Pages Navigation Menu

Nigeria news, headlines, events , stories and all that is trending today

Why Aliko Dangote is a Strategic Economic Pillar

 

Crusoe Osagie examines a recent declaration by President Muhammadu Buhari that Dangote is one of the most strategic investors in Nigeria and profiles some of the investments which may have led the president to draw this conclusion

Recently, President Muhammadu Buhari described Aliko Dangote, President of the Dangote Group, as one of the most strategic investors in Nigeria and Africa.

Knowing that Buhari is hardly a leader that wastes words, it is clear that the president carefully considered all Dangote’s investments in the country and their relevance to the survival of the economy before arriving at that conclusion.

The president last week called on other investors and countries in Africa to consider the strategic nature of investments made by Dangote Group and General Electric (GE), among others, asking them to take a cue.

Buhari made the statement when he opened proceedings last Monday at the sixth African Petroleum Congress and Exhibition (CAPE VI) held in Abuja by the African Petroleum Producers Association (APPA).

The President, who was represented at the event by Vice-President Yemi Osinbajo (SAN), identified some of the companies adding the most value to the Nigerian economy through their ingenious investment as GE, Dangote Group, Ladol Shipyard and Samsung.

According to the president, African countries should develop ingenious ways of promoting value addition and investments through sustainable policies in local content.

He added: “A common approach to local content will ensure that the whole of Africa benefits from economies of scale associated with our vast resources.”

Buhari noted that ongoing mega projects like the General Electric service centre for manufacturing rotating equipment in Calabar; the Ladol industrial free zone in Lagos – a wholly indigenous, privately developed and hosting the largest shipyard in West Africa; the 650,000 barrels per day (bpd) Dangote Refinery in Lagos; and the Samsung FPSO integration yard in Lagos, are some of the most strategic investment to an African economy.

He stressed that the continent must recognise that the development of domestic refining capacity in the oil and gas sector would remain critical to sustainable economic growth.

Petroleum Refining Effort

Dangote Petrochemicals’ 650,000 barrels per day (BPD) capacity petroleum refinery which will come on stream by 2018 will deal a major blow to the status quo of import dependence.

Senior manager, civil and structural, Dangote Petrochemicals Ltd, a subsidiary of Dangote Group, Madhav Kelkar, recently noted that when the refinery comes on stream, it would boost the country’s refining capacity and enhance industrialisation.

He said construction work on the projects was expected to be completed by 2017 while refining operation would commence by 2018, adding that the project would create job opportunities for Nigerians.

“The 650,000 barrels per day capacity refinery will meet the 2018 deadline,” he said. “As you can see, piling and land reclamation are going on. Sand filling is the most critical part of the project and a Belgium-based dredging company called Jande Nul is in charge of dredging and soil investigation.

“Assembly and coupling of equipment will take only a couple of months. I think we are making progress and I’m happy with what we have done so far.

“At the end of the day, every Nigerian will be very proud that we have the longest single train refinery in the world. That’s the vision of Dangote.’’ Kelkar said when the project is completed, Nigeria would be self sufficient in refining of crude oil.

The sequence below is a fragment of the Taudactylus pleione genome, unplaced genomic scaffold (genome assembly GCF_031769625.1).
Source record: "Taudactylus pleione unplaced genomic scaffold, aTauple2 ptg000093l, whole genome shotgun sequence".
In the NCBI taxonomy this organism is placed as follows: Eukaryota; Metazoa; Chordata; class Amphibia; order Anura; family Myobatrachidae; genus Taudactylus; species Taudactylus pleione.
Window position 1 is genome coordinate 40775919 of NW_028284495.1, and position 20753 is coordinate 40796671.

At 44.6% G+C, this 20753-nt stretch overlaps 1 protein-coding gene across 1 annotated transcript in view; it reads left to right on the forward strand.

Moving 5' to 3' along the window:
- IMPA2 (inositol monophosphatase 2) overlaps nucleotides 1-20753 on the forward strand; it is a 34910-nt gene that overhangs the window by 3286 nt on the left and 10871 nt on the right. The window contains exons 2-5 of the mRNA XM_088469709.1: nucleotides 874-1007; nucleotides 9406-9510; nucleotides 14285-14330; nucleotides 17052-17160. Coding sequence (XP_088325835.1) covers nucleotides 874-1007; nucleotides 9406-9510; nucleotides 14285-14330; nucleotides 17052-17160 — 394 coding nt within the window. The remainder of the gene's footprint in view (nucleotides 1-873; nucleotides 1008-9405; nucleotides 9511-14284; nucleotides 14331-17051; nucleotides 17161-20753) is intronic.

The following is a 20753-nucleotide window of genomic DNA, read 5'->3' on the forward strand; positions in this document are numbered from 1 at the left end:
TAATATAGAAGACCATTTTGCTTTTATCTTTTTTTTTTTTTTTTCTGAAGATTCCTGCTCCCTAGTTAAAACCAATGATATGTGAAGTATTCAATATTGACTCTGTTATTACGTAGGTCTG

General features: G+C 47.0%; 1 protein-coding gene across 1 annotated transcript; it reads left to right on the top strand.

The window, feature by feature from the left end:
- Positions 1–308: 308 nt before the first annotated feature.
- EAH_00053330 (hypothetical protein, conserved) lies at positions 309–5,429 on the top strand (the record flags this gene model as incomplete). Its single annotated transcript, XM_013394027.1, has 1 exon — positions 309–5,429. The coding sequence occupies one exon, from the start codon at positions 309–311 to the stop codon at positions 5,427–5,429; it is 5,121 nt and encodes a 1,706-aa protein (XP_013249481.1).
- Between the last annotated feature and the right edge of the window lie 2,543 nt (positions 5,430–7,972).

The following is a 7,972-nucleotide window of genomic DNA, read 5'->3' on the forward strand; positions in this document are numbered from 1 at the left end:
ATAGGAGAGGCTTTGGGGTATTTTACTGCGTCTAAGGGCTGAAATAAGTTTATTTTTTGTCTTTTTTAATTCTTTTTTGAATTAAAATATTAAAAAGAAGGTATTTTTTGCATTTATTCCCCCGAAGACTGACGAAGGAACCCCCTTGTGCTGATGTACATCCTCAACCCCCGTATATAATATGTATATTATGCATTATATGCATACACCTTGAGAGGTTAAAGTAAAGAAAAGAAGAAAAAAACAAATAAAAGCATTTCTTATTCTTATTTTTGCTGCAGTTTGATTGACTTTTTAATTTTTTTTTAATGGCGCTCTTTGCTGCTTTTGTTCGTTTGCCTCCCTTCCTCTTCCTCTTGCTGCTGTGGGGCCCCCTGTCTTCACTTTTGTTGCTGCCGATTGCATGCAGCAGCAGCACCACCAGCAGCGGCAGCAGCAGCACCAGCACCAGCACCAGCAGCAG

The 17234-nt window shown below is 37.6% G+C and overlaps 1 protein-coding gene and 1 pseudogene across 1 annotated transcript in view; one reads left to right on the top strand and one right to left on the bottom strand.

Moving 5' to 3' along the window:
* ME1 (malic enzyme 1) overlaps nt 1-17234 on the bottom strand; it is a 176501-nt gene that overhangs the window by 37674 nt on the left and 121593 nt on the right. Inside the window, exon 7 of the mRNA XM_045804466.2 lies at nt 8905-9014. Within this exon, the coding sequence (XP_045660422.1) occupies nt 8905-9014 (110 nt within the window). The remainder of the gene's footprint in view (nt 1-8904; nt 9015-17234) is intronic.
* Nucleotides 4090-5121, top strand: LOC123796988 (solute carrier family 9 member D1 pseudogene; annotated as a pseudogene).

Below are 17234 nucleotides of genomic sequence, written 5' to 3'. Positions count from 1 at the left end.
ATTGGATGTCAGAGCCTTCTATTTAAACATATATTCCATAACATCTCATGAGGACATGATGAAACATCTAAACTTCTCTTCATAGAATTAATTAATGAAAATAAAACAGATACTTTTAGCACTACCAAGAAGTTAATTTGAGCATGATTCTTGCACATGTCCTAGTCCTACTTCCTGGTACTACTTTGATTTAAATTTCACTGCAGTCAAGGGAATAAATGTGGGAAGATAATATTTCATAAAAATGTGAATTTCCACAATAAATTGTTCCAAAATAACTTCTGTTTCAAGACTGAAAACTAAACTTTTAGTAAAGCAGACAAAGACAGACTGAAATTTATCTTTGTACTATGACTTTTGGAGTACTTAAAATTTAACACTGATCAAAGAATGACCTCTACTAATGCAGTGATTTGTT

He said more than 2,000 Nigerians would be employed when the refinery commence operations.

He said the petrochemical plant would produce 750,000 metric tonnes of polypropylene per annum while the fertiliser plant would produce 2.8 metric tonnes of Urea and Ammonia.

Cement Independence

As for cement, Dangote’s determination essentially drove other operators in the country to embrace the idea of genuinely pursuing the cement self-sufficiency vision of the federal government, which has since been achieved.

Dangote Cement Plc is a subsidiary of Dangote Industries Limited and is the largest company traded on the Nigerian Stock Exchange. In 2013, the company produced and sold 13.3 million metric tonnes of cement, with revenues of US$2.4 billion. As of 2014, Dangote Cement had a market capitalisation of $20 billion. In 2012, Forbes Africa named Dangote Cement as one of the top five listed companies in West Africa.

The company is by far Nigeria’s largest cement producer with three plants in Nigeria and 13 other African countries. The company is a fully integrated quarry-to-depot producer with production capacity of 19.25 million metric tonnes per annum (mmtpa) in Nigeria. It has further built over 19mmtpa of production, grinding and import capacity across Africa, which became operational by the end of 2015.

The Dangote Cement plant in Obajana, Kogi State, is the largest in Sub-Saharan Africa with 10.25mmtpa capacity across three lines and a further 3mmtpa capacity currently being built. In 2012, the firm opened a $1 billion cement plant in Ibese, Ogun. The facility is capable of producing 6 million metric tonnes of cement per year, raising the company’s total production by 40 per cent at the time.

The plant was installed by the Chinese construction and engineering firm Sinoma, and represents one of the largest non-oil investments in Nigeria. The company’s plant in Gboko, Benue has 3mmtpa capacity with an upgrade to 4mmtpa planned in 2013. A plant in Senegal also opened in 2015.

Also, Dangote has commenced arrangement to set up a 3 million mmtpa cement plant in Okpella, Edo State and another 6million mmtpa in Itori, Ogun State, both to raise the Nigerian cement output of Dangote to 29.25 mmtpa.

Rice Intervention

Between 2005 and 2015, Nigeria’s monthly import bill went up from N148 billion to N917 billion. Paradoxically, most of the items Nigerians import are needless items and things that can be produced locally. The crash of the crude oil price which, has remained the main foreign exchange earner for the nation, has now laid bare the helplessness of Nigeria as a monolithic import dependent economy.